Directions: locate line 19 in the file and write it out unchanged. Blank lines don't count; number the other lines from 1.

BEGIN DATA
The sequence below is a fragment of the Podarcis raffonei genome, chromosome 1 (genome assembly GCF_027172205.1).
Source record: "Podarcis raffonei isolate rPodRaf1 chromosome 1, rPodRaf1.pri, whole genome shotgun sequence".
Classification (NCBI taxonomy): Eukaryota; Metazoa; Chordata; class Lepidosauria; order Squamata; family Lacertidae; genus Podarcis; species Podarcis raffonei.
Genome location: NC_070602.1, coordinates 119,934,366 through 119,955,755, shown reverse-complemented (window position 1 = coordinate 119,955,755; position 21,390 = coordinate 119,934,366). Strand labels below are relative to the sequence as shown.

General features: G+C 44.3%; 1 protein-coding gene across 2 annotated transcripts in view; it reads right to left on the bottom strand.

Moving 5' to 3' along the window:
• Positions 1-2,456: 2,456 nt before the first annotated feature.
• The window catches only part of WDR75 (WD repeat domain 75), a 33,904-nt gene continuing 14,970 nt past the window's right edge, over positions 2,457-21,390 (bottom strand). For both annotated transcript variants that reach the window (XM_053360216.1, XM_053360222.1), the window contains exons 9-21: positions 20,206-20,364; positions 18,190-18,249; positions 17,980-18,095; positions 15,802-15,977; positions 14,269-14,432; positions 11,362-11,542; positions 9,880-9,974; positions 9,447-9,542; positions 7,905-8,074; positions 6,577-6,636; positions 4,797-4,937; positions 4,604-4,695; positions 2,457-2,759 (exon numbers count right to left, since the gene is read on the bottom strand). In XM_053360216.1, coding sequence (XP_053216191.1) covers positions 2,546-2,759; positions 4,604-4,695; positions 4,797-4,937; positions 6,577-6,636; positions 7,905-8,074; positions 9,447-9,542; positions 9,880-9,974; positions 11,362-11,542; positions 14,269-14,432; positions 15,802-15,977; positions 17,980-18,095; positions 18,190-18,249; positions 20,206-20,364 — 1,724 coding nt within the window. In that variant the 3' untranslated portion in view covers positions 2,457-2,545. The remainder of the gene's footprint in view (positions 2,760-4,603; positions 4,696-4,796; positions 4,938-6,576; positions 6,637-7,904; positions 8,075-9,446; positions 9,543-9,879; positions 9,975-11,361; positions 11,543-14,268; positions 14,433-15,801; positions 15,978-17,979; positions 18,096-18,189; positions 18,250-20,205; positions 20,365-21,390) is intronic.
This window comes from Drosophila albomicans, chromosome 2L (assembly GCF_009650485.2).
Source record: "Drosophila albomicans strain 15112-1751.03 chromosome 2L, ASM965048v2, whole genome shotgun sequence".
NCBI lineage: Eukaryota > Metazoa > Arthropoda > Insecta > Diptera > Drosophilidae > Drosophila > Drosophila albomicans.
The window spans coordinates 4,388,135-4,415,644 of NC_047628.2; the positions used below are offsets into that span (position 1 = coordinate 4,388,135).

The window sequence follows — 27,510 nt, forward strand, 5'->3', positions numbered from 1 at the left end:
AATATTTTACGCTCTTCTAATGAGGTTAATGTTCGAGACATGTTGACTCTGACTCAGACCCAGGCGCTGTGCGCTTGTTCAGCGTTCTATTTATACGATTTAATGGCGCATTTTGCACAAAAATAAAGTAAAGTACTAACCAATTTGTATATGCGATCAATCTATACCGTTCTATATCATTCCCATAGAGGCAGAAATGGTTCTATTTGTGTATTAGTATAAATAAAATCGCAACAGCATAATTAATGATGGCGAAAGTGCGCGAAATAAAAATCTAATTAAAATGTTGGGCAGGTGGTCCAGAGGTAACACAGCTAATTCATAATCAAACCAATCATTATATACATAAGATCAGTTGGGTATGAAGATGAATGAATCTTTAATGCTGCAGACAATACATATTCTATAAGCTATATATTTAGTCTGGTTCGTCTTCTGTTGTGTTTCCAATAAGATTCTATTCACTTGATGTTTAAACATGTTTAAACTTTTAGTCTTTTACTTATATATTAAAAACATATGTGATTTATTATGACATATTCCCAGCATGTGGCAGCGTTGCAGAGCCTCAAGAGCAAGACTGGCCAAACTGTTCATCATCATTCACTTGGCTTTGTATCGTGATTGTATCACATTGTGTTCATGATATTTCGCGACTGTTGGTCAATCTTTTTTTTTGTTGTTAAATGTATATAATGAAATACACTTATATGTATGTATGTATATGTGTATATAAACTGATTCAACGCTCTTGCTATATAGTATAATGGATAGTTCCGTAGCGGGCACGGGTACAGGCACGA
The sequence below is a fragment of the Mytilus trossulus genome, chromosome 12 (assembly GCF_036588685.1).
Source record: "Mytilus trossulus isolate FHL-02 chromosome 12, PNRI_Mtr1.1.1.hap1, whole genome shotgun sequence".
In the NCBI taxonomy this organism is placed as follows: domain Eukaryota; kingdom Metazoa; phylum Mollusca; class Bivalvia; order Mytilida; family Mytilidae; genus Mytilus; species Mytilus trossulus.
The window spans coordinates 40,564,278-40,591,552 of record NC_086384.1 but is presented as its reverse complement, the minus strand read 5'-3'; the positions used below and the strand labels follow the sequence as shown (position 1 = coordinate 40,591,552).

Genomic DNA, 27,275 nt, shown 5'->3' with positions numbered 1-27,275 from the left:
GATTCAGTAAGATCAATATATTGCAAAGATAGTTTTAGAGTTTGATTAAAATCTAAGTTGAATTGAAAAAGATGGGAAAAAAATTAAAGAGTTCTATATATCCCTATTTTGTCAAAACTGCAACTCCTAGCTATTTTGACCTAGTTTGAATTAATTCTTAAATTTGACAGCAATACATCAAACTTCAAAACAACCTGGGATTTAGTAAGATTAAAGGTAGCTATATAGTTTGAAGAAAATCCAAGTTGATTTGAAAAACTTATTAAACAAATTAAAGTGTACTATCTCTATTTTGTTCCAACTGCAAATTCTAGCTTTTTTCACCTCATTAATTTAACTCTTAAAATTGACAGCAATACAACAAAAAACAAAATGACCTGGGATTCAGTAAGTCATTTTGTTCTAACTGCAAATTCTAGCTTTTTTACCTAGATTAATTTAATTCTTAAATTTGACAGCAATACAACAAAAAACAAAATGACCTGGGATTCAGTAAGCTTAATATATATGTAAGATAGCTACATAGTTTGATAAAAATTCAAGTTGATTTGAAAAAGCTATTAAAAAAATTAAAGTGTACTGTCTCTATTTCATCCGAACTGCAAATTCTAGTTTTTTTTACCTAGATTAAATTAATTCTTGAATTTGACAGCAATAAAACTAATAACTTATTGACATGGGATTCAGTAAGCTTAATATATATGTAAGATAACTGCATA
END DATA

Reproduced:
Genomic DNA, 27,275 nt, shown 5'->3' with positions numbered 1-27,275 from the left: